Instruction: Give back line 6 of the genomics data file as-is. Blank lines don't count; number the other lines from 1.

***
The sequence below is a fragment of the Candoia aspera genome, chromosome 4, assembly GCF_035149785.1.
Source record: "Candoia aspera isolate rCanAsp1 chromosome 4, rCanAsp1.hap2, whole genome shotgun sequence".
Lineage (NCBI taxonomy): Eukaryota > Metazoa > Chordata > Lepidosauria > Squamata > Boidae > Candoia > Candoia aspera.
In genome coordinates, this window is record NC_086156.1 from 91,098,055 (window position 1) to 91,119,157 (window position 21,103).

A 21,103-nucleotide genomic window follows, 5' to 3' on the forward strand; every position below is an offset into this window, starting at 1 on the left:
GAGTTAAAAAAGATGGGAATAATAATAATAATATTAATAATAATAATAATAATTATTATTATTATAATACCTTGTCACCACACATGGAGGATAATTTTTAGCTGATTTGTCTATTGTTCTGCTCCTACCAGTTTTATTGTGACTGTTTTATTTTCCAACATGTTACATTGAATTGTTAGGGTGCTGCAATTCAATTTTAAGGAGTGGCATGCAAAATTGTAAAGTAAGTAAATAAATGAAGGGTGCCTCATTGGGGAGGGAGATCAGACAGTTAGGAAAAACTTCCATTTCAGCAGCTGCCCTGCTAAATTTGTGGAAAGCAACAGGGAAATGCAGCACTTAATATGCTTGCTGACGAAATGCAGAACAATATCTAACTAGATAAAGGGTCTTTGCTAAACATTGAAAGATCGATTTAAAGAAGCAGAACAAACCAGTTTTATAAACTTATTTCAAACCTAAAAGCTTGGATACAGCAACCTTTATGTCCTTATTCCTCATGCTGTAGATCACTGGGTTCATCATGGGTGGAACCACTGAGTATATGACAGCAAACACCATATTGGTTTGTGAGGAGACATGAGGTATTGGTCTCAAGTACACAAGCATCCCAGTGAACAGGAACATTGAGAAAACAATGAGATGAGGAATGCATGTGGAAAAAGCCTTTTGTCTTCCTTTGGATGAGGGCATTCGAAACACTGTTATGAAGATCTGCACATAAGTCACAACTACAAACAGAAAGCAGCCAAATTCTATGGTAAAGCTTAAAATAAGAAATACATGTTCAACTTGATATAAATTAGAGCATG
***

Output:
GAGTTAAAAAAGATGGGAATAATAATAATAATATTAATAATAATAATAATAATTATTATTATTATAATACCTTGTCACCACACATGGAGGATAATTTTTAGCTGATTTGTCTATTGTTCTGCTCCTACCAGTTTTATTGTGACTGTTTTATTTTCCAACATGTTACATTGAATTGTTAGGGTGCTGCAATTCAATTTTAAGGAGTGGCATGCAAAATTGTAAAGTAAGTAAATAAATGAAGGGTGCCTCATTGGGGAGGGAGATCAGACAGTTAGGAAAAACTTCCATTTCAGCAGCTGCCCTGCTAAATTTGTGGAAAGCAACAGGGAAATGCAGCACTTAATATGCTTGCTGACGAAATGCAGAACAATATCTAACTAGATAAAGGGTCTTTGCTAAACATTGAAAGATCGATTTAAAGAAGCAGAACAAACCAGTTTTATAAACTTATTTCAAACCTAAAAGCTTGGATACAGCAACCTTTATGTCCTTATTCCTCATGCTGTAGATCACTGGGTTCATCATGGGTGGAACCACTGAGTATATGACAGCAAACACCATATTGGTTTGTGAGGAGACATGAGGTATTGGTCTCAAGTACACAAGCATCCCAGTGAACAGGAACATTGAGAAAACAATGAGATGAGGAATGCATGTGGAAAAAGCCTTTTGTCTTCCTTTGGATGAGGGCATTCGAAACACTGTTATGAAGATCTGCACATAAGTCACAACTACAAACAGAAAGCAGCCAAATTCTATGGTAAAGCTTAAAATAAGAAATACATGTTCAACTTGATATAAATTAGAGCATG